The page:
The Self-Awareness Guy

Deeper Team Building


A lot of team building is fun and helps people bond and have a good time together. The missing ingredient is the stuff that's below the surface: how people think and behave long-term. When you're looking to implement deeper team building in your workplace it helps to think about what really brings people together and how you can maintain positive momentum. Here are some practical ideas to help you build a meaningful program.

Look at People's Thinking

Individuals' thought processes can significantly affect how successful your team building activities are. Imagine a leader who doesn't really believe in bringing people together or enjoys power differentials or giving orders. Think about the employee who believes that nobody will ever listen to him or her so why bother trying to collaborate. Consider the staff member who remembers the team building activities in the past that didn't lead to anything. The key to building team cohesiveness is to introduce a new way of thinking and behaving that supports group interaction and collaboration. Imagine how your workplace would run if people genuinely believed they could work together, create a level playing field, share information freely, communicate well and solve problems.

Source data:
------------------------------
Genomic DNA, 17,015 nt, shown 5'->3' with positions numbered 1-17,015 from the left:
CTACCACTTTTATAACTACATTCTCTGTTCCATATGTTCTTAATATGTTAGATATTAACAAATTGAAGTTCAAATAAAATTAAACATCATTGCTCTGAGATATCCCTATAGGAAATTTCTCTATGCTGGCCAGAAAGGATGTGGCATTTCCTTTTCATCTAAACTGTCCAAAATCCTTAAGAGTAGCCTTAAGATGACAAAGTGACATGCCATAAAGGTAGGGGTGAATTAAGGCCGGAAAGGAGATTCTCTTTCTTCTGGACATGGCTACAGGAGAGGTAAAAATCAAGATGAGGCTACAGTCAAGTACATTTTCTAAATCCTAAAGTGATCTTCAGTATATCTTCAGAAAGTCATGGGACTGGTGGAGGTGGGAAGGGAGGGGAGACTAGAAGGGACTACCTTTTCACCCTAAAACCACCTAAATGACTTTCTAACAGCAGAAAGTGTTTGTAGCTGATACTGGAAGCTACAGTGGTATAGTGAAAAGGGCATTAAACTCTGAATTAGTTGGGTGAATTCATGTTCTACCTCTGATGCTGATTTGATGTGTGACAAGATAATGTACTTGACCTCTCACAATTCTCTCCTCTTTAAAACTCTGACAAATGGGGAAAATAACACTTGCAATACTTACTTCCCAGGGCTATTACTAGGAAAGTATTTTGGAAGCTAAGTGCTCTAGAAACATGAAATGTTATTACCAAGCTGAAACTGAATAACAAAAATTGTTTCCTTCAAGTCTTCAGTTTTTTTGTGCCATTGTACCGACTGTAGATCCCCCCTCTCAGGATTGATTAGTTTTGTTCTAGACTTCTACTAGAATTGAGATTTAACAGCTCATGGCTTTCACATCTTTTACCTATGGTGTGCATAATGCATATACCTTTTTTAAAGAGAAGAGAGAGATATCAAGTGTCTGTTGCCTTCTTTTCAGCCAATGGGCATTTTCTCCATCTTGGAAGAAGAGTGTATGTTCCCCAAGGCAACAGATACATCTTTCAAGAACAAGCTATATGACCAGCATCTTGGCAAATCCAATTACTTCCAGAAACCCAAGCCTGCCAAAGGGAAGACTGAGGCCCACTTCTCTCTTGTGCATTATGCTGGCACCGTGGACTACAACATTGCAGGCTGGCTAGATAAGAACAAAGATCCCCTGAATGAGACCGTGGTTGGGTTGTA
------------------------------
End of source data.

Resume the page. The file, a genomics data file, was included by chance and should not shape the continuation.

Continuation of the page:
Focus on Behaviors

The way people behave determines how productive your workplace is and how well people collaborate. Take some time to help people get rid of behaviors that don't work (gossip, personal issues, power struggles, competition) and replace them with approaches that do such as: listening, asking open-ended questions or problem-solving.

Shift from Being Reactive to Proactive

The standard way of doing business is to react to what people say or do. These reactions often have nothing to do with work, as when a leader works out some personal issue on his employees. The key to building more successful teams is to implement ongoing training that helps employees deal with any challenge that comes their way and creates a culture where positive interaction is valued. People are much more proactive when they know how to stop reacting to people and events.

Try these ideas and you'll shift your focus from superficial interactions to more meaningful ones. The key in effective team building is to move away from encouraging superficial relationships to diving into the thoughts and behaviors that are under the surface. What will you do to promote deeper team building?

Cheers,

Guy